Vice President Kamala Harris speaks to the media on June 8 at the Sofitel Mexico City Reforma in Mexico City. (AP Photo/Jacquelyn Martin)
Politics & SocietyDispatches
J.D. Long-García
“You can’t understand [border realities] by talking to government officials. You have to talk to the people who are working with migrants and hear about the suffering.”
Politics & SocietyDispatches
Kevin Clarke
“No one is safe from their attacks. Anyone they are suspicious of, anyone they think are against them, they will arrest, they will torture and some of them are even shot to death.”
Anti-government protesters hide behind makeshift shields during clashes with the police in Bogota, Colombia, Wednesday, June 9, 2021. The protests have been triggered by proposed tax increases on public services, fuel, wages and pensions. (AP Photo/Ivan Valencia)
Politics & SocietyDispatches
Filipe Domingues
What began on April 28 as a public reaction to a tax reform proposal from President Iván Duque has expanded into a massive mobilization of broad discontent.
A woman embraces her daughter during a rally at the former Kamloops Indian Residential School in Kamloops, British Columbia, June 6, 2021. The remains of 215 children, some as young as three years old, were detected by ground-penetrating radar found at the site in May. (CNS photo/Chris Helgren, Reuters)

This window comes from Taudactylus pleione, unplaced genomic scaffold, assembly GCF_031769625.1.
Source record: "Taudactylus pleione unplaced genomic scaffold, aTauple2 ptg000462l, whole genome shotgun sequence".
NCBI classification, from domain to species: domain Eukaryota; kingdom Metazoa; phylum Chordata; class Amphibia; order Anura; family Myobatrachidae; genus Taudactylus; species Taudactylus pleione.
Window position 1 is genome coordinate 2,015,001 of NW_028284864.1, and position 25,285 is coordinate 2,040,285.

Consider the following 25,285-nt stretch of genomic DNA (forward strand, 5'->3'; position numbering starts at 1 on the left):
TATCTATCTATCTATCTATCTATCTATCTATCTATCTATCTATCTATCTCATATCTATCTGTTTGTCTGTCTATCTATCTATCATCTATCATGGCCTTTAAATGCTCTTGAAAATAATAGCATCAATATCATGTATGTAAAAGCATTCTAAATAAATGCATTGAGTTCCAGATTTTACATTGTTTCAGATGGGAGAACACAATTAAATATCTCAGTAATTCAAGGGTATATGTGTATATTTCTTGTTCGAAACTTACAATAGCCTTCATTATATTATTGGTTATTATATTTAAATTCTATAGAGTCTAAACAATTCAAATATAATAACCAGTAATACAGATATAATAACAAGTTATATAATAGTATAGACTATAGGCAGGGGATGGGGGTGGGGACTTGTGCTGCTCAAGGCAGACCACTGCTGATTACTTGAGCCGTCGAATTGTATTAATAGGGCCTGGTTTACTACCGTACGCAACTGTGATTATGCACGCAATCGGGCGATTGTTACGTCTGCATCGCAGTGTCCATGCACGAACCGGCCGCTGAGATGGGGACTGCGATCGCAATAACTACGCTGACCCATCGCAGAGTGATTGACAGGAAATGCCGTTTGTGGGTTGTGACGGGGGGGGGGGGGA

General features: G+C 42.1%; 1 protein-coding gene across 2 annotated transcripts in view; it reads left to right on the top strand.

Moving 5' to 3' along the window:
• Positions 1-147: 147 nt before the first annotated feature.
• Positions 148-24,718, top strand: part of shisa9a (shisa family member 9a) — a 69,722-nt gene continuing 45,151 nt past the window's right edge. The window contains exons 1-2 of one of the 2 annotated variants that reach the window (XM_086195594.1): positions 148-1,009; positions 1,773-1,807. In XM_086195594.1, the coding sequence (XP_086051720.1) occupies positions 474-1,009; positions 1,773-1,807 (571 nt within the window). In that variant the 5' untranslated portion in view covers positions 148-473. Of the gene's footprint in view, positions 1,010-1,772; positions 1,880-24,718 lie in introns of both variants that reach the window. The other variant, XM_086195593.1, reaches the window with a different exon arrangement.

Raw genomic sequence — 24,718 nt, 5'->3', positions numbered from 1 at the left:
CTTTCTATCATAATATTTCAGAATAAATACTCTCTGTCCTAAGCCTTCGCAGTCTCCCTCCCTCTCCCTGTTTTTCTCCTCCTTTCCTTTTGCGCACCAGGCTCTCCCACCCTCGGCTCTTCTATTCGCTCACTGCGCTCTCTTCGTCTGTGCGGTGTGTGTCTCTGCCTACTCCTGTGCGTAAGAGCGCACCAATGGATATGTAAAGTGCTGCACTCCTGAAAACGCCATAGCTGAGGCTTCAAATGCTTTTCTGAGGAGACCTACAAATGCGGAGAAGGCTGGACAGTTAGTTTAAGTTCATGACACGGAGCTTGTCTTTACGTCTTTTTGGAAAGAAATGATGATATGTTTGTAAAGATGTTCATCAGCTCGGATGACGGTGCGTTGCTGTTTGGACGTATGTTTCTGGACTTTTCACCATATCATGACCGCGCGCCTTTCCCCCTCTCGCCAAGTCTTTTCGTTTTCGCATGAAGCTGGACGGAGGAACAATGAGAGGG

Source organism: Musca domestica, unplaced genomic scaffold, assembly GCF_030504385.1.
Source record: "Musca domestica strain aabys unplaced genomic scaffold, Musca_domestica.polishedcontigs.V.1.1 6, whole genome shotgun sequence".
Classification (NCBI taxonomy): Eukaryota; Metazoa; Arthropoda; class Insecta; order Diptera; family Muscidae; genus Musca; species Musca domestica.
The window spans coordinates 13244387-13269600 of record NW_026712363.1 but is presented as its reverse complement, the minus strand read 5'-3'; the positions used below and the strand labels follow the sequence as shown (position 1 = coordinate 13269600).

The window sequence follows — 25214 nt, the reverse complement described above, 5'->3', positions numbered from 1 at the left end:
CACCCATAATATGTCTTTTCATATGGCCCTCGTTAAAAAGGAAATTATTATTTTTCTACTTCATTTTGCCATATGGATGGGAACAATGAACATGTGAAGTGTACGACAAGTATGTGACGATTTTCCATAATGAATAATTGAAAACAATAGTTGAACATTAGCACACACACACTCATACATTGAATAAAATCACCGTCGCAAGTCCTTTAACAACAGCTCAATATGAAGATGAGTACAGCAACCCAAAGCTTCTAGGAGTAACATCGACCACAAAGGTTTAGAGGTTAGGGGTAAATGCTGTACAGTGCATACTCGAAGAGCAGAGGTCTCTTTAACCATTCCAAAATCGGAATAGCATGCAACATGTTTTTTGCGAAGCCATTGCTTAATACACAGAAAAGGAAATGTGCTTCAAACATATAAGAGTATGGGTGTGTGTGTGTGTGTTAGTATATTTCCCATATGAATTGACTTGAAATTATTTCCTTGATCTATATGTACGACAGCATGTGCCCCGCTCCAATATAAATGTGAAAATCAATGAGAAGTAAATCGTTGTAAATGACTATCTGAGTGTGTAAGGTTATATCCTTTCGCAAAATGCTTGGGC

Dean Dettloff
The discovery of the unmarked graves of First Nations' children led to renewed calls for a papal apology in Canada to respond to the legacy of residential schools and revived questions about the church’s role in colonialism in Canada.
People mainly from Morocco stand on the shore as the Spanish Army cordons off a beach at the border of Morocco and Spain in the Spanish enclave of Ceuta on May 18. Ceuta faced a humanitarian crisis after thousands of Moroccans took advantage of relaxed border control in their country to swim or paddle in inflatable boats into European soil. (AP Photo/Javier Fergo)
Politics & SocietyDispatches
Bridget Ryder
Relations between Morocco and Spain are complex, fraught with clashing political and economic interests—with thousands of migrants caught in the middle.
A Radio Chiedza official promotes the would-be community radio station’s mission in Harare, Zimbabwe, in 2016. Photo courtesy of Radio Chiedza.
Politics & SocietyDispatches
Marko Phiri
Zimbabwe’s broadcasting authorities promise to liberalize national media, but those concessions have not been extended to religious broadcasters at Catholic dioceses.